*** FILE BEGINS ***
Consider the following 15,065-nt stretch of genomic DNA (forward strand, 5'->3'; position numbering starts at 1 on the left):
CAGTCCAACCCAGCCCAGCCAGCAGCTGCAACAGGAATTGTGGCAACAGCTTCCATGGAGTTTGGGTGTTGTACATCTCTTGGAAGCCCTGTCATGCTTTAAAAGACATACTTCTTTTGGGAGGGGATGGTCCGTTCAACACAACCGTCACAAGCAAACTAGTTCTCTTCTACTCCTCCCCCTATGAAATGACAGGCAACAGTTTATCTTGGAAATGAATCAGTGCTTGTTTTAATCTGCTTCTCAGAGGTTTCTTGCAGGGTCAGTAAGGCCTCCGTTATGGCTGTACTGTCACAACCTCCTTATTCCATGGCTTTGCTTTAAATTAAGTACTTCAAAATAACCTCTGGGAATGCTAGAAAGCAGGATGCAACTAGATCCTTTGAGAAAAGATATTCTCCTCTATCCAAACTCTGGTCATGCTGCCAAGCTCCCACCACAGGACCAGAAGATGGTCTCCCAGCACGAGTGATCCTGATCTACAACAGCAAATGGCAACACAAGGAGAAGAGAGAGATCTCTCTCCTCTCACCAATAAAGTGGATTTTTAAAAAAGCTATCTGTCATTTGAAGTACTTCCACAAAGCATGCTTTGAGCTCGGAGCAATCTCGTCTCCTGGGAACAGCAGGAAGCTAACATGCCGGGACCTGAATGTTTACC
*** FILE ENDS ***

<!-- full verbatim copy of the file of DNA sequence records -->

Consider the following 15,065-nt stretch of genomic DNA (forward strand, 5'->3'; position numbering starts at 1 on the left):
CAGTCCAACCCAGCCCAGCCAGCAGCTGCAACAGGAATTGTGGCAACAGCTTCCATGGAGTTTGGGTGTTGTACATCTCTTGGAAGCCCTGTCATGCTTTAAAAGACATACTTCTTTTGGGAGGGGATGGTCCGTTCAACACAACCGTCACAAGCAAACTAGTTCTCTTCTACTCCTCCCCCTATGAAATGACAGGCAACAGTTTATCTTGGAAATGAATCAGTGCTTGTTTTAATCTGCTTCTCAGAGGTTTCTTGCAGGGTCAGTAAGGCCTCCGTTATGGCTGTACTGTCACAACCTCCTTATTCCATGGCTTTGCTTTAAATTAAGTACTTCAAAATAACCTCTGGGAATGCTAGAAAGCAGGATGCAACTAGATCCTTTGAGAAAAGATATTCTCCTCTATCCAAACTCTGGTCATGCTGCCAAGCTCCCACCACAGGACCAGAAGATGGTCTCCCAGCACGAGTGATCCTGATCTACAACAGCAAATGGCAACACAAGGAGAAGAGAGAGATCTCTCTCCTCTCACCAATAAAGTGGATTTTTAAAAAAGCTATCTGTCATTTGAAGTACTTCCACAAAGCATGCTTTGAGCTCGGAGCAATCTCGTCTCCTGGGAACAGCAGGAAGCTAACATGCCGGGACCTGAATGTTTACC